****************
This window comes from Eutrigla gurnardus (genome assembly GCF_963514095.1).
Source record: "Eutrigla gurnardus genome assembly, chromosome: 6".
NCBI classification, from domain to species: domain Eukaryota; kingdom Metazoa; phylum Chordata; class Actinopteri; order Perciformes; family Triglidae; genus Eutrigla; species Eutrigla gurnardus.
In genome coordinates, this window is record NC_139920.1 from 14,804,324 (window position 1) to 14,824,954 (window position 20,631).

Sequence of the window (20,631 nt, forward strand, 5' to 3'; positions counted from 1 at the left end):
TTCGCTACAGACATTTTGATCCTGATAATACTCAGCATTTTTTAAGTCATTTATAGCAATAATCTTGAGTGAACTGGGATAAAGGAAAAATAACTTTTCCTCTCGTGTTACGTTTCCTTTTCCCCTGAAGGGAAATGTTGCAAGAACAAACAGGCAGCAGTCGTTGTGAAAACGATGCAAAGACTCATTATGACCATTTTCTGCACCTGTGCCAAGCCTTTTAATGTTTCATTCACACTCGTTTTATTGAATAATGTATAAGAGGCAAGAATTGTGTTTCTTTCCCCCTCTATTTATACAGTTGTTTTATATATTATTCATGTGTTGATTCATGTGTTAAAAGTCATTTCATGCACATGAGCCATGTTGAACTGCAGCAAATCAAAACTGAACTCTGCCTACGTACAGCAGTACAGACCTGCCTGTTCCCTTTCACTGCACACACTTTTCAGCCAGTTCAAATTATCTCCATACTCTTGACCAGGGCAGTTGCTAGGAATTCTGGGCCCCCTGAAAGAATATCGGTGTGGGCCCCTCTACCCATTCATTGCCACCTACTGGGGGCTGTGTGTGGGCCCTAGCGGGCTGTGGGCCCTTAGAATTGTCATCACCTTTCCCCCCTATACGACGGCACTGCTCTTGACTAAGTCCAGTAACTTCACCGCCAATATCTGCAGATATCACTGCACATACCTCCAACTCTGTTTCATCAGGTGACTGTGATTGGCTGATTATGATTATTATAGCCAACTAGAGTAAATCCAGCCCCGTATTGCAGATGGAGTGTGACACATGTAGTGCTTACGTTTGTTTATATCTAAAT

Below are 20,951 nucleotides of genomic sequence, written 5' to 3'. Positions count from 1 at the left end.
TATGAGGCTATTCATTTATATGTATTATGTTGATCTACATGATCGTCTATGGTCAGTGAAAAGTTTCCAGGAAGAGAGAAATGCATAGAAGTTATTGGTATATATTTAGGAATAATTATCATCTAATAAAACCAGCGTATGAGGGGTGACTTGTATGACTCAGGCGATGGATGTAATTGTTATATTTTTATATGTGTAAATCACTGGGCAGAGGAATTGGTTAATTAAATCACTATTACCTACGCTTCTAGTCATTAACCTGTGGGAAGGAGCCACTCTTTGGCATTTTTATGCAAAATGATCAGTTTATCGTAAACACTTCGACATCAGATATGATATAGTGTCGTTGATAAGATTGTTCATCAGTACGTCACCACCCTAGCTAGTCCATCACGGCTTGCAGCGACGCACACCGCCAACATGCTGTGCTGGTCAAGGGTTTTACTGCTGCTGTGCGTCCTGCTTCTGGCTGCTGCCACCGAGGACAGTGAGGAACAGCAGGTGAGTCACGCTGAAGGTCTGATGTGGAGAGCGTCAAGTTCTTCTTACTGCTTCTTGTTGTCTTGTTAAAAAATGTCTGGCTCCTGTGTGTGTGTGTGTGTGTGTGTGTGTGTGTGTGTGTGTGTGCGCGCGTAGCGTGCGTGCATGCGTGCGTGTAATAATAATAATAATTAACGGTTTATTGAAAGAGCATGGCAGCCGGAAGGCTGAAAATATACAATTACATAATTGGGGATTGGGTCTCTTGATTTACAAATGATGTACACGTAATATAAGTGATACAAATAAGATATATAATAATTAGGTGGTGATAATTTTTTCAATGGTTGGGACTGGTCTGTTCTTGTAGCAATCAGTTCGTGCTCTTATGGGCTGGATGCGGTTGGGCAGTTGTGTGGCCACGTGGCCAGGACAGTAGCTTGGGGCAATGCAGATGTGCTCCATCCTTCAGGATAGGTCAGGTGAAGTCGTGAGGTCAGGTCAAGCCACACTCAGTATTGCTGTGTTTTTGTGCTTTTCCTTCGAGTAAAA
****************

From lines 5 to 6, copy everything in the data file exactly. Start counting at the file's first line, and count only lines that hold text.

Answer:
Sequence of the window (20,631 nt, forward strand, 5' to 3'; positions counted from 1 at the left end):
TTCGCTACAGACATTTTGATCCTGATAATACTCAGCATTTTTTAAGTCATTTATAGCAATAATCTTGAGTGAACTGGGATAAAGGAAAAATAACTTTTCCTCTCGTGTTACGTTTCCTTTTCCCCTGAAGGGAAATGTTGCAAGAACAAACAGGCAGCAGTCGTTGTGAAAACGATGCAAAGACTCATTATGACCATTTTCTGCACCTGTGCCAAGCCTTTTAATGTTTCATTCACACTCGTTTTATTGAATAATGTATAAGAGGCAAGAATTGTGTTTCTTTCCCCCTCTATTTATACAGTTGTTTTATATATTATTCATGTGTTGATTCATGTGTTAAAAGTCATTTCATGCACATGAGCCATGTTGAACTGCAGCAAATCAAAACTGAACTCTGCCTACGTACAGCAGTACAGACCTGCCTGTTCCCTTTCACTGCACACACTTTTCAGCCAGTTCAAATTATCTCCATACTCTTGACCAGGGCAGTTGCTAGGAATTCTGGGCCCCCTGAAAGAATATCGGTGTGGGCCCCTCTACCCATTCATTGCCACCTACTGGGGGCTGTGTGTGGGCCCTAGCGGGCTGTGGGCCCTTAGAATTGTCATCACCTTTCCCCCCTATACGACGGCACTGCTCTTGACTAAGTCCAGTAACTTCACCGCCAATATCTGCAGATATCACTGCACATACCTCCAACTCTGTTTCATCAGGTGACTGTGATTGGCTGATTATGATTATTATAGCCAACTAGAGTAAATCCAGCCCCGTATTGCAGATGGAGTGTGACACATGTAGTGCTTACGTTTGTTTATATCTAAAT